Low health literacy translates to poor medication adherence for hypertensive Hispanics

A study of more than 1,000 Hispanic adults with hypertension found increased health literacy improves patients’ adherence to blood pressure medications—but the majority of the population struggles with poor health literacy, indicating a need for tailored interventions.

The NYU Rory Meyers College of Nursing and Columbia University School of Nursing partnered for the research, which was published Jan. 3 in the Journal of Racial and Ethnic Health Disparities. Senior author Ann-Margaret Navarra, PhD, and colleagues conducted a cross-sectional survey of Hispanics with self-reported hypertension, adjusting for covariates like sociodemographic characteristics, depression, anxiety and poor sleep.

Navarra, an assistant professor at NYU Meyers, noted high blood pressure is a major driver of CVD in Hispanic individuals, who make up the largest racial and ethnic minority population in the U.S.

“Adherence to prescribed antihypertensives is an essential component of modifying the devastating risks of untreated hypertension,” she said in a release.

The researchers surveyed 1,355 subjects, the majority of whom were born in the Dominican Republic, and created linear regression models for health literacy, each covariate and medication adherence. They found 88.4 percent of participants had low levels of adherence to their blood pressure drugs—a number that correlated with an 84.9 percent incidence of inadequate health literacy.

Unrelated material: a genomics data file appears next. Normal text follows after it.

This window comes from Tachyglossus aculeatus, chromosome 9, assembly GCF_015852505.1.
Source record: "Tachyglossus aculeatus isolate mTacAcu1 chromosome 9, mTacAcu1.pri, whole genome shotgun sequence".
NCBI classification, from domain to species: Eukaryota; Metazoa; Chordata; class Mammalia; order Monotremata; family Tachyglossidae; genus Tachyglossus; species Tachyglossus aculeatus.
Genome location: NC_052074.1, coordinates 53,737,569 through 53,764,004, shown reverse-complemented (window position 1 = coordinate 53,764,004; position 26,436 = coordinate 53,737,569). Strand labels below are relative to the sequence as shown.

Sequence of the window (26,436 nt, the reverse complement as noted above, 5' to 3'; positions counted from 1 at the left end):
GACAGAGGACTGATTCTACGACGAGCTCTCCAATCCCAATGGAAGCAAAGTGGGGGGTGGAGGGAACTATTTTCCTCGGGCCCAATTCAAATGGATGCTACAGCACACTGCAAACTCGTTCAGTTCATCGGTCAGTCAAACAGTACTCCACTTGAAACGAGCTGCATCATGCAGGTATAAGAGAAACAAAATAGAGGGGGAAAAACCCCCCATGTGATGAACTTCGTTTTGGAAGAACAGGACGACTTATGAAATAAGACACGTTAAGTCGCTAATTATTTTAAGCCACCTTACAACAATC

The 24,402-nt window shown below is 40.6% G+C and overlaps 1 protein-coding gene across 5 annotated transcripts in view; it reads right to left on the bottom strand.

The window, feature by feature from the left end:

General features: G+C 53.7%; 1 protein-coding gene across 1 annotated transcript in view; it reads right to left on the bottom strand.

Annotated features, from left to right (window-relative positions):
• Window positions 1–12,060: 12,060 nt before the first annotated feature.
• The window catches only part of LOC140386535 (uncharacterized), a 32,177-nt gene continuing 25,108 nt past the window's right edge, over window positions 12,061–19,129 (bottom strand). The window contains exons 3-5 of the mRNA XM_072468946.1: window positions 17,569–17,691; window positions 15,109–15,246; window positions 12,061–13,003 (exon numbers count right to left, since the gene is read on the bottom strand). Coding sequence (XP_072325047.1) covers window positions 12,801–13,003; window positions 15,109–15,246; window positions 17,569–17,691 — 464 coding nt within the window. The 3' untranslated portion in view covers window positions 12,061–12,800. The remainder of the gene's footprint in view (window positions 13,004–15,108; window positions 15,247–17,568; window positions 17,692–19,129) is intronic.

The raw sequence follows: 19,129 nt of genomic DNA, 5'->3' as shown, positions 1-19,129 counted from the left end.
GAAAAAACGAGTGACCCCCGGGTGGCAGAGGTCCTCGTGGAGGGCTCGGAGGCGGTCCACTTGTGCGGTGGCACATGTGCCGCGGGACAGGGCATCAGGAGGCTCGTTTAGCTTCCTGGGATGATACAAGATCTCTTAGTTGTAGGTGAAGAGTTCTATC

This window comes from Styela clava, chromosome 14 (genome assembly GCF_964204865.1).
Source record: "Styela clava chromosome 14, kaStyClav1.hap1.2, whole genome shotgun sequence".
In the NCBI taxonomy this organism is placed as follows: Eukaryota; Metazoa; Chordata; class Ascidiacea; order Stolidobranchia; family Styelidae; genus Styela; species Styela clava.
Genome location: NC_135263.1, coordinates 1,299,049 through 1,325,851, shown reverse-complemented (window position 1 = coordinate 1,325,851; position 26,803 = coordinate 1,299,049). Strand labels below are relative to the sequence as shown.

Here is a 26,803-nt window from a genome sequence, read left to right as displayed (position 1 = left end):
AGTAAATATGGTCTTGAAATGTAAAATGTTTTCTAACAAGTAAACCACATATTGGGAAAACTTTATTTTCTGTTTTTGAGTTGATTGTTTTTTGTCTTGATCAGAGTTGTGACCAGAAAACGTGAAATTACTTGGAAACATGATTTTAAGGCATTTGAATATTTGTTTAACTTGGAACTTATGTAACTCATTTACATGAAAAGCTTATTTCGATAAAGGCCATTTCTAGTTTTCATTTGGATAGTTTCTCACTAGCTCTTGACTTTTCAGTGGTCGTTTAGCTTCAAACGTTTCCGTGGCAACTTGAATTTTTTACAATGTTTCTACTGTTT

“Our study suggests that a number of factors—including health literacy, sex, age and sleep—should be considered when developing meaningful interventions to increase Hispanics’ adherence to medication for high blood pressure,” Maichou Lor, PhD, a co-author from Columbia Nursing, said in the release. “While more research is needed to further identify and prioritize these factors, a tailored approach could support medication adherence and therefore improve hypertension outcomes of Hispanics.”

The authors said some disparities in the results were clear, like those between sexes and ages. For instance, men were more likely to take their blood pressure meds as prescribed, and antihypertensive adherence decreased with age. But the researchers’ full model explained just 13.6 percent of the variance in medication adherence.

“When considering health literacy, for example, it is important to assess a patient’s understanding of the dose and the purpose of the antihypertensive, and use visual aids for individuals with low health literacy,” Navarra said. “However, it is equally important to ask about other modifiable factors for suboptimal adherence, including sleep disturbances and mental health issues, as we found these variables to be associated with lower antihypertensive levels.”